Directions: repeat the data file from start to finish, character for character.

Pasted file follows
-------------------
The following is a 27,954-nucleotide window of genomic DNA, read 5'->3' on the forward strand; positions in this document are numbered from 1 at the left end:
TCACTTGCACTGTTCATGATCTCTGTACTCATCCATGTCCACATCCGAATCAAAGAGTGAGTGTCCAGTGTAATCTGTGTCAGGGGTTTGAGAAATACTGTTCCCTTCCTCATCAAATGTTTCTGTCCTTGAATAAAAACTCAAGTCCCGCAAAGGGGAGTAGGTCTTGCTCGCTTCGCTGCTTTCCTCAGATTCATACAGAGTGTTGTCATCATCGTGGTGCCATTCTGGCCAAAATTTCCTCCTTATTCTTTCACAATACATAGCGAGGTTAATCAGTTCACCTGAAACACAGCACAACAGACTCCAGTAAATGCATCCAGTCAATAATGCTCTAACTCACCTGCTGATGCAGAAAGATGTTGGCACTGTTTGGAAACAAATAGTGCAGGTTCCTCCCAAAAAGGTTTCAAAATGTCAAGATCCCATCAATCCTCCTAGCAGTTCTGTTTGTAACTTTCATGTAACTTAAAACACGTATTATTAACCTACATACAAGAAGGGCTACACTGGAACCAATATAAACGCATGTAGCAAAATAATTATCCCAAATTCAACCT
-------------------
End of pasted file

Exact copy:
The following is a 27,954-nucleotide window of genomic DNA, read 5'->3' on the forward strand; positions in this document are numbered from 1 at the left end:
TCACTTGCACTGTTCATGATCTCTGTACTCATCCATGTCCACATCCGAATCAAAGAGTGAGTGTCCAGTGTAATCTGTGTCAGGGGTTTGAGAAATACTGTTCCCTTCCTCATCAAATGTTTCTGTCCTTGAATAAAAACTCAAGTCCCGCAAAGGGGAGTAGGTCTTGCTCGCTTCGCTGCTTTCCTCAGATTCATACAGAGTGTTGTCATCATCGTGGTGCCATTCTGGCCAAAATTTCCTCCTTATTCTTTCACAATACATAGCGAGGTTAATCAGTTCACCTGAAACACAGCACAACAGACTCCAGTAAATGCATCCAGTCAATAATGCTCTAACTCACCTGCTGATGCAGAAAGATGTTGGCACTGTTTGGAAACAAATAGTGCAGGTTCCTCCCAAAAAGGTTTCAAAATGTCAAGATCCCATCAATCCTCCTAGCAGTTCTGTTTGTAACTTTCATGTAACTTAAAACACGTATTATTAACCTACATACAAGAAGGGCTACACTGGAACCAATATAAACGCATGTAGCAAAATAATTATCCCAAATTCAACCT